Cardiologists sue Citizens, claiming racketeering, conspiracy
March 13, 2010 at 10:03 p.m.
Updated March 14, 2010 at 10:15 p.m.
Three Victoria cardiologists are suing Citizens Medical Center for racketeering and conspiracy.
Drs. Harish Chandna, Dakshesh "Kumar" Parikh and Ajay Gaalla filed the suit Feb. 24 in federal court against hospital administrator David Brown and several board members.
The cardiologists claim the hospital conspired to exclude the physicians from practicing at Citizens. They contend the hospital's actions are economic.
"In complete disregard of federal and state law," the lawsuit states, Citizens has removed the doctors from the staff because they do not refer all of their surgical patients to Dr. Yusuke Yahagi, who performs cardiovascular surgeries exclusively at the hospital.
"My clients felt Citizens Medical Center's actions of attempting to exclude their ability to practice at Citizens Medical Center was unlawful," said Monte James, attorney for the three cardiologists.
On Thursday, a federal judge ordered a temporary injunction, which allows the cardiologists to continue practicing and referring patients to the hospital until the Feb. 2 trial, James said.
Citizens does have the ability to present additional evidence to the judge to get the injunction lifted anytime before the February trial, James added.
The settlement the cardiologists seek is not monetary, he added.
"Citizens Medical Center's actions in attempting to exclude them from practicing at Citizens Medical Center were unlawful under the law and have damaged them significantly," James said. "They're going to seek to prove that at the trial."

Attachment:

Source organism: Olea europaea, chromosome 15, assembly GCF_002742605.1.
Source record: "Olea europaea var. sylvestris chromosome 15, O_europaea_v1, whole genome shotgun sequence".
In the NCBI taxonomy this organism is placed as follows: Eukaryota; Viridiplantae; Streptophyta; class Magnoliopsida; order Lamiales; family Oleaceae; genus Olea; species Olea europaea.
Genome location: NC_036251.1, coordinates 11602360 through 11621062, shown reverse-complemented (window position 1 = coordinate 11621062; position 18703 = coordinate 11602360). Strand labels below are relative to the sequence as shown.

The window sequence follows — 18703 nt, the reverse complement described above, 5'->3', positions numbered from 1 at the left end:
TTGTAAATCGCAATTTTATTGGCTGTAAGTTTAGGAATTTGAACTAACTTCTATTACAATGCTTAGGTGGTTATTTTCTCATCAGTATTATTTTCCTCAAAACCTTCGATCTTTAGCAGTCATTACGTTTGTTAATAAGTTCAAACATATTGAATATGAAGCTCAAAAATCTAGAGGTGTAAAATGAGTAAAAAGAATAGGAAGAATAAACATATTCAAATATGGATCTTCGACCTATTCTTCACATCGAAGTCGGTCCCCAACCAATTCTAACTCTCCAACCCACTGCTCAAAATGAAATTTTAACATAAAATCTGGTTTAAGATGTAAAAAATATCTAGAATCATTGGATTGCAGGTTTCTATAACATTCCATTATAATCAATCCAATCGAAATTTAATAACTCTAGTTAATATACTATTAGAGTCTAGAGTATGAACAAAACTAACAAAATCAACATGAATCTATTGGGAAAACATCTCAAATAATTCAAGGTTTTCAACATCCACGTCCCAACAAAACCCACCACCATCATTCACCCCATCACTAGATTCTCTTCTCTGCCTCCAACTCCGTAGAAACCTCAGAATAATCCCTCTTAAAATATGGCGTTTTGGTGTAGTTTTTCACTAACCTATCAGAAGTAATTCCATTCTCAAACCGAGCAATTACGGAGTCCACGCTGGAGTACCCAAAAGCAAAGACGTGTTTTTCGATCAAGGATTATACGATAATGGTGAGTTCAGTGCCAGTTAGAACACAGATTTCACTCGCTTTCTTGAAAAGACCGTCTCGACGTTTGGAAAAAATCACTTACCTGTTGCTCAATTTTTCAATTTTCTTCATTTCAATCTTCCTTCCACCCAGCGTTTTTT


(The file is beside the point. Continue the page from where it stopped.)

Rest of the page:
A memorandum about the exclusion was sent by Brown to Citizens medical staff on Feb. 17, according to court documents.
"After consideration, the Board of Directors has closed the department of cardiovascular surgery such that Dr. Yusuke Yahagi will be the exclusive provider of cardiovascular surgery," Brown wrote in the letter. "Additionally, the Board of Directors has closed the department of cardiology such that Doctors Campbell, Krueger, Oakley, Tillman, and Junor will be the exclusive provider of cardiology services at Citizens Medical Center."
The three competing cardiologists claim the attempt to exclude them is a violation of state and federal law and results in patients being denied the right to see the physician of their choice, according to court documents.
Several hospital board members declined comments Friday and referred comment to either their attorneys or Brown, who was unavailable for comment because he was out of town, said Shannon Spree, marketing coordinator for the hospital.
The cardiologists also would not comment on specifics because of ongoing litigation.
The lawsuit also claims the pressure to send all patient referrals to Citizens is evident in a December letter sent by board chairman Donald Day.
"While it is certainly in your right to exercise your medical judgment as you see fit, likewise, it is the responsibility of the Board of Directors at Citizens Medical Center to exercise their judgment as to what is in the best interest of the business of Citizens Medical Center and its patients and medical staff," Day wrote in the letter.
Tensions began to rise in between the hospital and the three cardiologists in 2007 when an increase in heart surgeons in the city sparked debate about whether more was really better.
"I think all things within reason. Competition is good. But I think there's a limit. Too many people doing cardiovascular surgery is not in the best interest of the public," Brown said in a 2007 interview with the Victoria Advocate.
James said he and his clients think keeping the competition alive in a small city is needed.
"I think that competition among healthcare providers is good and so does the federal government. If Citizens Medical Center is allowed to do what they have attempted to do, it would have the effect of limiting competition," James said. "Is that good for patients?"